Similar to the last several weeks, the Massachusetts Department of Public Health classified Lynnfield as a “red” community on its COVID-19 Community Level Data Map on Thursday, Jan. 7. Davis said there are currently 102 active cases of the novel coronavirus in town as of Wednesday, Jan. 13. He noted there have been 761 total cases since the start of the pandemic and 636 people have recovered from the virus. Tragically, the town has lost 23 residents to COVID-19.

“The town’s designation remains at ‘red,’ indicating a high-risk of spread in the community,” Davis stated on the Office of Emergency Management’s website. “Residents are strongly encouraged to avoid high-risk activities, especially indoor social gatherings. All Massachusetts residents are under orders from the governor to wear masks at all times while in public. Additionally, Gov. Charlie Baker announced that temporary capacity and gathering limits put in place on Dec. 26 will be extended to Jan. 24. This includes restaurants, office spaces, retail businesses, places of worship, and fitness and health clubs.”

Vogel said the School Department has created a new COVID-19 dashboard on the district’s website that lists the number of cases in the schools. As of Wednesday, Jan. 13, there were 12 cases in all four schools, which includes both students and staff.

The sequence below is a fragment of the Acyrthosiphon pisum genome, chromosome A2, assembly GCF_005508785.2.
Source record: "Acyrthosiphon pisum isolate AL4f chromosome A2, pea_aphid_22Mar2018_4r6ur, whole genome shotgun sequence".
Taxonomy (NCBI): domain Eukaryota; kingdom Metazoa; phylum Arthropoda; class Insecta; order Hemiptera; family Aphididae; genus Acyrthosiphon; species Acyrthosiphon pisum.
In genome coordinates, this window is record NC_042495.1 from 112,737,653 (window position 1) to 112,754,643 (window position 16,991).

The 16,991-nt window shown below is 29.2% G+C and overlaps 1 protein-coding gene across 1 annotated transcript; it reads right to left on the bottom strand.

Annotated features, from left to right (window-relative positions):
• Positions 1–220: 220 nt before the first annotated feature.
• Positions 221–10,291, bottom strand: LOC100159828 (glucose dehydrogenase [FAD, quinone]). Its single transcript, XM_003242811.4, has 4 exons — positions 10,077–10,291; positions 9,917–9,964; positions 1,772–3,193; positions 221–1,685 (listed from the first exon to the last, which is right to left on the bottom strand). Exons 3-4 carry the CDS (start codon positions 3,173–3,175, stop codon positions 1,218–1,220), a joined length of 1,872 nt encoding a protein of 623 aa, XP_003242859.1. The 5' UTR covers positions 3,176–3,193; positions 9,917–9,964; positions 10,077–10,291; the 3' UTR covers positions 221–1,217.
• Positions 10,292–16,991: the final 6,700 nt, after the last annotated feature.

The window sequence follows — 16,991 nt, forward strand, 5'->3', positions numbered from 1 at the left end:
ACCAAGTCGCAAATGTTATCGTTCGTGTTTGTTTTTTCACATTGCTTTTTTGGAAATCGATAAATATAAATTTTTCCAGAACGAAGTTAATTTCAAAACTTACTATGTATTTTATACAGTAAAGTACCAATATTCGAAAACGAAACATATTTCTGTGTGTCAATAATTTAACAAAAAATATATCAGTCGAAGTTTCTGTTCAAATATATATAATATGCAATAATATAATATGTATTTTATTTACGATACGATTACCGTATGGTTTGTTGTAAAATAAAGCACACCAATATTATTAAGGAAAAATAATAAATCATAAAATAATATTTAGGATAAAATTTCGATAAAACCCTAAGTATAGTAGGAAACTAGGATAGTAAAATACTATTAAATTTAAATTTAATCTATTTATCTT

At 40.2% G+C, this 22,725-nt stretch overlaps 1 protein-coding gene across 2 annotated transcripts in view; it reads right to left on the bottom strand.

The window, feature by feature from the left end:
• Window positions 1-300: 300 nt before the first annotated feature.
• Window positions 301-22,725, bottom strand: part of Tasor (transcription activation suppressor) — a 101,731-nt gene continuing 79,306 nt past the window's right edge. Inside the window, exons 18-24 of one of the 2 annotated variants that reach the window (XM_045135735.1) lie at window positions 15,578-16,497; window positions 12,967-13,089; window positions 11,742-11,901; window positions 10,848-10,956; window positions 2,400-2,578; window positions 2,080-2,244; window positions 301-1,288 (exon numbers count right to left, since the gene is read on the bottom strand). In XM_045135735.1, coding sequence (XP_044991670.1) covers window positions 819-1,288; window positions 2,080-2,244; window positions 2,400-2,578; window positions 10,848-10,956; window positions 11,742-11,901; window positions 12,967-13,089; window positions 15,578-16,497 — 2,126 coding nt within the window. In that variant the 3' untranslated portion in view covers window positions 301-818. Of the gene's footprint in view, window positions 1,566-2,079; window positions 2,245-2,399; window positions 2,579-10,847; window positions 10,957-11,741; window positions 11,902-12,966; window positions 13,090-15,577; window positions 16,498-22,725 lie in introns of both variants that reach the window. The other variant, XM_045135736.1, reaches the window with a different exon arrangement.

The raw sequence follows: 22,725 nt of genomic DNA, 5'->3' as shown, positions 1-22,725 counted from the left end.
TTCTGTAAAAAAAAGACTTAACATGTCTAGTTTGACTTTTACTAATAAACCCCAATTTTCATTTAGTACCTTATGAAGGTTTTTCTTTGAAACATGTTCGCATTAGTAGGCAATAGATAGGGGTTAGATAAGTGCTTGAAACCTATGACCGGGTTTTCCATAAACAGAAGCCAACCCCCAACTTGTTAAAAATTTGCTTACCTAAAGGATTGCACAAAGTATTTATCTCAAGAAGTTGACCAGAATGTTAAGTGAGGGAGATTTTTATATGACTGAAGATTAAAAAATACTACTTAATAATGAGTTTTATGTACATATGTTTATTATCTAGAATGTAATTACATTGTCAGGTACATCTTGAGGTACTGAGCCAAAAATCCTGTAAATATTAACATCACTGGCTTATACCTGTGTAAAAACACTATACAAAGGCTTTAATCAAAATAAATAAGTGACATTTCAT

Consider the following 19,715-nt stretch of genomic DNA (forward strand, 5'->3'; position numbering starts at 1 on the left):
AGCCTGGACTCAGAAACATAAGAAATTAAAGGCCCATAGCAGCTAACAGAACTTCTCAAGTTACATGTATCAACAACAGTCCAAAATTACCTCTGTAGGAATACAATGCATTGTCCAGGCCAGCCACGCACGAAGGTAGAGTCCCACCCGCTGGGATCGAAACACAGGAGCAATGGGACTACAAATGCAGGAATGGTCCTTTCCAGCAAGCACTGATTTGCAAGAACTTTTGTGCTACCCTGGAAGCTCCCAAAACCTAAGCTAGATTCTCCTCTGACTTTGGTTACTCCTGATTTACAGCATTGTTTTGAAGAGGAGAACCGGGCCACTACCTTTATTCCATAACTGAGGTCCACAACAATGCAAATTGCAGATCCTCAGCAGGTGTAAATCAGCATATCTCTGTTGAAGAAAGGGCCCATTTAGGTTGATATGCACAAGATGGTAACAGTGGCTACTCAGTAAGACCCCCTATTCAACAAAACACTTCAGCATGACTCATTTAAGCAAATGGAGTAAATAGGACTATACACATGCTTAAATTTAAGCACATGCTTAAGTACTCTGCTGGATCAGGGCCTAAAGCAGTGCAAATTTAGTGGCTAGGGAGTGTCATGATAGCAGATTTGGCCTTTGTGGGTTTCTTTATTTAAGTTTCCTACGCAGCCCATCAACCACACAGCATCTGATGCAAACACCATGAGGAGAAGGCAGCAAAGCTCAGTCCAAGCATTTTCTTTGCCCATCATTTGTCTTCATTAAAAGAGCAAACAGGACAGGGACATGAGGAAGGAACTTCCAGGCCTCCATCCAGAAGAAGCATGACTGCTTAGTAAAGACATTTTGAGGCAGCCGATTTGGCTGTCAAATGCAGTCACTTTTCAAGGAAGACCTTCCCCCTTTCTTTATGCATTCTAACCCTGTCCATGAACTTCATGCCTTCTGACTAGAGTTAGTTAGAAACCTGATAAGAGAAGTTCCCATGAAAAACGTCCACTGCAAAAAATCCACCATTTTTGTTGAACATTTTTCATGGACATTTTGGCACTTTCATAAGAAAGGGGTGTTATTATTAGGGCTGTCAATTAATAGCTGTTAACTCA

“It gets updated every day,” said Vogel.

Davis told the Villager he is very concerned about the rising number of positive cases in Essex County.

“Essex County has been extremely hard hit with positive cases,” said Davis. “Our biggest concern is hospital capacity limits being reached. North Shore Medical Center in Salem and Beverly Hospital have been in contact with local officials and we are staying on top of available beds.”

School Committee Vice Chairman Rich Sjoberg said getting COVID-19 is “not a scarlet letter.”

“It’s like carbon monoxide,” said Sjoberg. “You can’t smell it, you can’t see it and you can’t taste it, but it can happen to you even if you are doing all of the right things. And if you get it, we care. We are ready to help you.”

Registered nurse Toni Rebelo said her goal as the school system’s COVID-19 liaison is “trying to help families get through” their positive diagnosis.

“They are scared,” said Rebelo. “They are worried about their health because they don’t know how the virus is going to affect them or if it is going to run through their whole family. They are also worried about the social piece because there is a stigma around it. These families are going through a lot. We want to help in any way we can.”

Vogel agreed.

“We don’t want anyone to get this illness,” said Vogel. “It’s out there and it can be deadly. I think one of the challenges with it being this invisible virus is we tend to get lax and believe it’s not going to get us. We don’t only want our schools to be open and want everyone coming to school; we want everyone to be healthy. We want this to go away.”

Vogel said LHS student-athletes are being required to complete a daily attestation program via a smartphone app that is designed to check a student’s symptoms before they play games and participate in practices. She said coaches will be checking the list every day.